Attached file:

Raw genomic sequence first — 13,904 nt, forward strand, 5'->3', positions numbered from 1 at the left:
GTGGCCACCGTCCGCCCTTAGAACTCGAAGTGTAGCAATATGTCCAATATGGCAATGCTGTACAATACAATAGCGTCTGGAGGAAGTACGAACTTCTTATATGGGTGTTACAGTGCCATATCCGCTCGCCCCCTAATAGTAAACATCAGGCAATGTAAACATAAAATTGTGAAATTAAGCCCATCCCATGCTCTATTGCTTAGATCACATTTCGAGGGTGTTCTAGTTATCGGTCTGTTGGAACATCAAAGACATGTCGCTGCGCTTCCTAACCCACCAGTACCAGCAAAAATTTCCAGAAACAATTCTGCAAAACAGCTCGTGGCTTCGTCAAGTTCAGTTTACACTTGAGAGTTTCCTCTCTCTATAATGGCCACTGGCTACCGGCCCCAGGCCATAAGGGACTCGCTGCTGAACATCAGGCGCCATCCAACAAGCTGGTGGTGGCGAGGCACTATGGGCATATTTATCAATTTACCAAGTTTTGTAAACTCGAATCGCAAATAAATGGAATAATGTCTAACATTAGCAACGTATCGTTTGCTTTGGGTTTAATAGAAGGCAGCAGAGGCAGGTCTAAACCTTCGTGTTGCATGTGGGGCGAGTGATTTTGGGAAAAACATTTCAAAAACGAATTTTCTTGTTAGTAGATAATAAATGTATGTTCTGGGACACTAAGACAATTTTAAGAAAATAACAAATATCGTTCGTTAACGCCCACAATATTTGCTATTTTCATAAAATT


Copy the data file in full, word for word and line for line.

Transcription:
Raw genomic sequence first — 13,904 nt, forward strand, 5'->3', positions numbered from 1 at the left:
GTGGCCACCGTCCGCCCTTAGAACTCGAAGTGTAGCAATATGTCCAATATGGCAATGCTGTACAATACAATAGCGTCTGGAGGAAGTACGAACTTCTTATATGGGTGTTACAGTGCCATATCCGCTCGCCCCCTAATAGTAAACATCAGGCAATGTAAACATAAAATTGTGAAATTAAGCCCATCCCATGCTCTATTGCTTAGATCACATTTCGAGGGTGTTCTAGTTATCGGTCTGTTGGAACATCAAAGACATGTCGCTGCGCTTCCTAACCCACCAGTACCAGCAAAAATTTCCAGAAACAATTCTGCAAAACAGCTCGTGGCTTCGTCAAGTTCAGTTTACACTTGAGAGTTTCCTCTCTCTATAATGGCCACTGGCTACCGGCCCCAGGCCATAAGGGACTCGCTGCTGAACATCAGGCGCCATCCAACAAGCTGGTGGTGGCGAGGCACTATGGGCATATTTATCAATTTACCAAGTTTTGTAAACTCGAATCGCAAATAAATGGAATAATGTCTAACATTAGCAACGTATCGTTTGCTTTGGGTTTAATAGAAGGCAGCAGAGGCAGGTCTAAACCTTCGTGTTGCATGTGGGGCGAGTGATTTTGGGAAAAACATTTCAAAAACGAATTTTCTTGTTAGTAGATAATAAATGTATGTTCTGGGACACTAAGACAATTTTAAGAAAATAACAAATATCGTTCGTTAACGCCCACAATATTTGCTATTTTCATAAAATT